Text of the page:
"He was determined," Heck said. "He had some pretty solid goals. He wanted to improve his velocity and add muscle and things like that. Sometimes when you get those kids, you can kind of tell they have that attitude of, 'I'm a pretty big deal. You guys are lucky to have me.' For him, it was the exact opposite."
That impression was backed up by the fact that Rodriguez always showed up — save for the one time his parents wouldn't let him drive in an ice storm.
Rodriguez was all business when he arrived at the facility that also trains Chicago White Sox top pitching prospect Michael Kopech and New York Mets star Noah Syndergaard, taking quickly to the three-pronged program of dynamic movement training, core strength work and the pitcher-specific workouts.
"A lot of guys try to build the pitcher first, then the athlete," Heck said. "What we found with our system is if we can improve their speed strength and power and all those things, then the pitching naturally elevates with that."
The combination of the two provided an immediate benefit for Rodriguez. Evans said he could see the athleticism emerge through their session, but that's probably because it was developing before his eyes. It made for a pitcher who was throwing hard without trying to.
"The ball felt different coming out of my hand," Rodriguez said. "It was jumping out of my hand and it felt like half the effort it did before to throw it as hard as I wanted to. I definitely didn't have to try to throw hard. It just kind of came a lot more natural."
Once that all clicked, Evans opened him up to even more instruction. Rodriguez practically begged for it. They redeveloped his breaking pitches in a way informed by the modern game.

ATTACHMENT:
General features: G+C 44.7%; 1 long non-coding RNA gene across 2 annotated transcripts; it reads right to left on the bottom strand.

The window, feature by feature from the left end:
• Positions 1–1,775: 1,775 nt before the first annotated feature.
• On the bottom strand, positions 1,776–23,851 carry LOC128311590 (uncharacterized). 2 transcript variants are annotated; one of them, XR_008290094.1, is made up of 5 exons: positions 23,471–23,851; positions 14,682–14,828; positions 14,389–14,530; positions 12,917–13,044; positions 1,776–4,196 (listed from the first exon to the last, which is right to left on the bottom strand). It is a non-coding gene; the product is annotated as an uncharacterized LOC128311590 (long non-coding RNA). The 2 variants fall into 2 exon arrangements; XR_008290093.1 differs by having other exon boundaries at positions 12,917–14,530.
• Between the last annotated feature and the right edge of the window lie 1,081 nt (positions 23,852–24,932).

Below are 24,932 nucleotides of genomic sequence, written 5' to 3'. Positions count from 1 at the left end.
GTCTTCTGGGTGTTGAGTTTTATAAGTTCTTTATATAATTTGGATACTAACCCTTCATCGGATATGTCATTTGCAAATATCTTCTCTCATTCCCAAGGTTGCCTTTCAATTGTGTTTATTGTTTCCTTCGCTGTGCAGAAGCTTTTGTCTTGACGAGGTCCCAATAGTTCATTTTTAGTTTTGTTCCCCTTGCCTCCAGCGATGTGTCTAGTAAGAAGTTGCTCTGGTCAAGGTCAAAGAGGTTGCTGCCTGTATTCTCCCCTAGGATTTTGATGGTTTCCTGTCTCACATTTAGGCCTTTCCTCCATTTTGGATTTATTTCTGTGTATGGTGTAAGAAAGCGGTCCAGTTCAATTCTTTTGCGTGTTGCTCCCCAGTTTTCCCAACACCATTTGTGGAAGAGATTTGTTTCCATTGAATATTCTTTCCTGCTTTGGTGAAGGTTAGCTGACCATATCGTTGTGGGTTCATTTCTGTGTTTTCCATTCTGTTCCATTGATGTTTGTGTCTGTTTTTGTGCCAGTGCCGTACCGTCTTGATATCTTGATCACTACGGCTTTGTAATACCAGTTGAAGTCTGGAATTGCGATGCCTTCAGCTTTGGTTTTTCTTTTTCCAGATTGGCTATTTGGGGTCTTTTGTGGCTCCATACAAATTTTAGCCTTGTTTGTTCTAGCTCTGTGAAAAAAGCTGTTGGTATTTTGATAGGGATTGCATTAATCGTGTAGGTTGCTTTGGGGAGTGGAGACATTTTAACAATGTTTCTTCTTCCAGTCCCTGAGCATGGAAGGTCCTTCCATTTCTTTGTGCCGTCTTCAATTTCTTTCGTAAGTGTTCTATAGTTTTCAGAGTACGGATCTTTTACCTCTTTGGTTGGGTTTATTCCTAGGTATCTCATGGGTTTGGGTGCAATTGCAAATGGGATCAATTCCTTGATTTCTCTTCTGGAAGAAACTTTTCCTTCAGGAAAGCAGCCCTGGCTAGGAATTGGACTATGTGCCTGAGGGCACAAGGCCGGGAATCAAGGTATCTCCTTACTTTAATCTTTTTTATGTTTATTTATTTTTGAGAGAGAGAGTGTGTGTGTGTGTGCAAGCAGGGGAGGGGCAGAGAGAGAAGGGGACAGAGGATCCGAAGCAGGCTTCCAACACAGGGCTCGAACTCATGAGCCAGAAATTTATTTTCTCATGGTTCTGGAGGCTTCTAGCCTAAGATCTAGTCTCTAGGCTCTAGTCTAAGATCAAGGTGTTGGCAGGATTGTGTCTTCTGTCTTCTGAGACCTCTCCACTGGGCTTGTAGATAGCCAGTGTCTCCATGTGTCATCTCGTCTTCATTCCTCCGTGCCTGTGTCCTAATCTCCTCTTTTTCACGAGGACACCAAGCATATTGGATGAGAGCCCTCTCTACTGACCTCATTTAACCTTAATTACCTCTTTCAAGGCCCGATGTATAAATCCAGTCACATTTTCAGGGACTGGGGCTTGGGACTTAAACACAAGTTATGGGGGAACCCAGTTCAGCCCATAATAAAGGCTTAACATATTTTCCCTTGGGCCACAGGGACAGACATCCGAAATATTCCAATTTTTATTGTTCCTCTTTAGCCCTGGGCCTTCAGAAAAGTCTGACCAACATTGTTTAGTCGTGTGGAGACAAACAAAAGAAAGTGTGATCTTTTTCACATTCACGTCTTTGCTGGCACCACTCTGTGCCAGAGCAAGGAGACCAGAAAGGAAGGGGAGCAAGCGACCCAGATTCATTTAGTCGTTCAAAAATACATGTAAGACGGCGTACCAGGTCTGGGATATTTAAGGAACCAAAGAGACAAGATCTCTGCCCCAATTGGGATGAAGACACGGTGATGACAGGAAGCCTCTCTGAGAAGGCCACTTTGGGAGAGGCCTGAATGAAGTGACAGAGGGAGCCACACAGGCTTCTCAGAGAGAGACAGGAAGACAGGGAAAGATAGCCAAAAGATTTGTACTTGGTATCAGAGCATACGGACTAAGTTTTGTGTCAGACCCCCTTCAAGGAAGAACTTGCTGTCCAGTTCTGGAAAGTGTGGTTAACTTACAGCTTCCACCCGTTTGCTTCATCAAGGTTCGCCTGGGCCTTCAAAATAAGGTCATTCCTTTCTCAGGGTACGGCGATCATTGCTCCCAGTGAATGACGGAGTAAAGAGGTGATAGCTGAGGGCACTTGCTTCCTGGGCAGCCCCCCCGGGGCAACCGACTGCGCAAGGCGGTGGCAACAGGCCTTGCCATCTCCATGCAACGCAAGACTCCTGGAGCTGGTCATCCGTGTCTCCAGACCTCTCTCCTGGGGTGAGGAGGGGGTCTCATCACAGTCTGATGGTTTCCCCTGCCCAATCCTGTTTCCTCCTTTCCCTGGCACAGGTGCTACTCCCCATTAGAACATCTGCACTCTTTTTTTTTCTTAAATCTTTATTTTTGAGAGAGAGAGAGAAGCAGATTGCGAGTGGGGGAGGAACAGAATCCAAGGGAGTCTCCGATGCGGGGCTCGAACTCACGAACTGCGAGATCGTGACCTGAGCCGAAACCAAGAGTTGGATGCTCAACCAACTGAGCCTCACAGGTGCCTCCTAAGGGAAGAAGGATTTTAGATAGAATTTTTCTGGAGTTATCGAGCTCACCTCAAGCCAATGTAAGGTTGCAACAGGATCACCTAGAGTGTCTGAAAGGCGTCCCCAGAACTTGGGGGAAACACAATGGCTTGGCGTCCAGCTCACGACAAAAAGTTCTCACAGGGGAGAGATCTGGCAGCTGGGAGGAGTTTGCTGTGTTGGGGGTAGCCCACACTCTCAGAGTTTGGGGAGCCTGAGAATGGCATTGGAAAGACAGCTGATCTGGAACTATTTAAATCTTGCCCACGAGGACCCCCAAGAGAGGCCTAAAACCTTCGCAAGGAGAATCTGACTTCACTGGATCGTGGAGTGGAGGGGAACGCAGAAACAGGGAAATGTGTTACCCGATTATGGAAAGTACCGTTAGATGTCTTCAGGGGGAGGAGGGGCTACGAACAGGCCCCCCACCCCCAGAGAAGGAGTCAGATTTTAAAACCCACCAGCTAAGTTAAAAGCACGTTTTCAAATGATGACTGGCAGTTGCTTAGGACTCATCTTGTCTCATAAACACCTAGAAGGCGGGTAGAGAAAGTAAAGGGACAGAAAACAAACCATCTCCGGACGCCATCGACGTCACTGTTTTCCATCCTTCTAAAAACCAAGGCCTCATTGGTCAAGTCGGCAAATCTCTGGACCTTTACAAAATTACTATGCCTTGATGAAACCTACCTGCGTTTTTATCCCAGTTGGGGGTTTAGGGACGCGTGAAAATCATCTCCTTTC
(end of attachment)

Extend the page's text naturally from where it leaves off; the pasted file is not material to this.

"I was more of a curveball guy then," Rodriguez said. "I felt like I could make my pitches move a lot more. But as I talked to a lot of pitching coaches and a lot of guys with that expertise, they said it's not necessarily about how much a pitch moves; it's about how it misses the bat.
"Advanced hitters can see it, so it's nothing to them. So, I started working on a slider and focused on throwing it harder and making it move less, than slower and making it move more. That turned out to be a big success for me."
Before long, 91-92 mph was 94 and 95, and he topped out at 98 mph in another dominant season with Central Heights while backing it up with a low-80s slider, a curveball and an occasional changeup. From the time Orioles area scout Thom Dreier got his first look, Rodriguez was atop his list. The fastball velocity gets any scout’s attention. What keeps it is the secondary pitches, and Dreier noticed how the two facets of that offseason work came together on the mound.
“Well, he's a plus athlete for as big a guy as he is,” Dreier said. “He moves really well, and incorporating his lower half, what he's able to do is he's able to achieve what I call a positive torso angle as he goes to the plate. What that means is when his stride leg hits the ground, or just prior to when his stride leg hits the ground, his torso is not vertical — it's angled backward.
“You'll see it on Kevin Gausman. You'll see it on Dylan Bundy. What you're able to do when you achieve that torso angle is you're able to engage those muscles in your core in helping your arm come through. You're not just using your arm anymore. You're using your entire body to throw, and that's something that Grayson does really well. That's why he's able to throw as hard as he does with as minimal effort as he does.”
It drew all the top decision makers to his games this spring. The Orioles saw him 11 times total, and every look was a good one. He didn't waver, dominating with his repeatable delivery and by throwing strikes. Once the Orioles got to know his family, and the commitment both they and he made to Rodriguez’s development gave a foundation to believe he’d be a sound investment. The family has a baseball field in their yard for his younger brother to play on, so all those miles in search of a higher level for Grayson weren’t an aberration.
"It just kind of showed them the effort and work I'm willing to put forward for their ballclub, and later down the road — not just for personal benefit; for the benefit of the club," he said.
Heck knows that to be true. When they spoke after the draft — both Heck and Evans got appreciative calls from their young charge — the Orioles' newest top pitching prospect had only one thing on his mind.
"Does this mean I get to work out with the pro group?" Rodriguez asked.
"Yeah, Grayson, it does," Heck told him. "You can go with the big boys next year."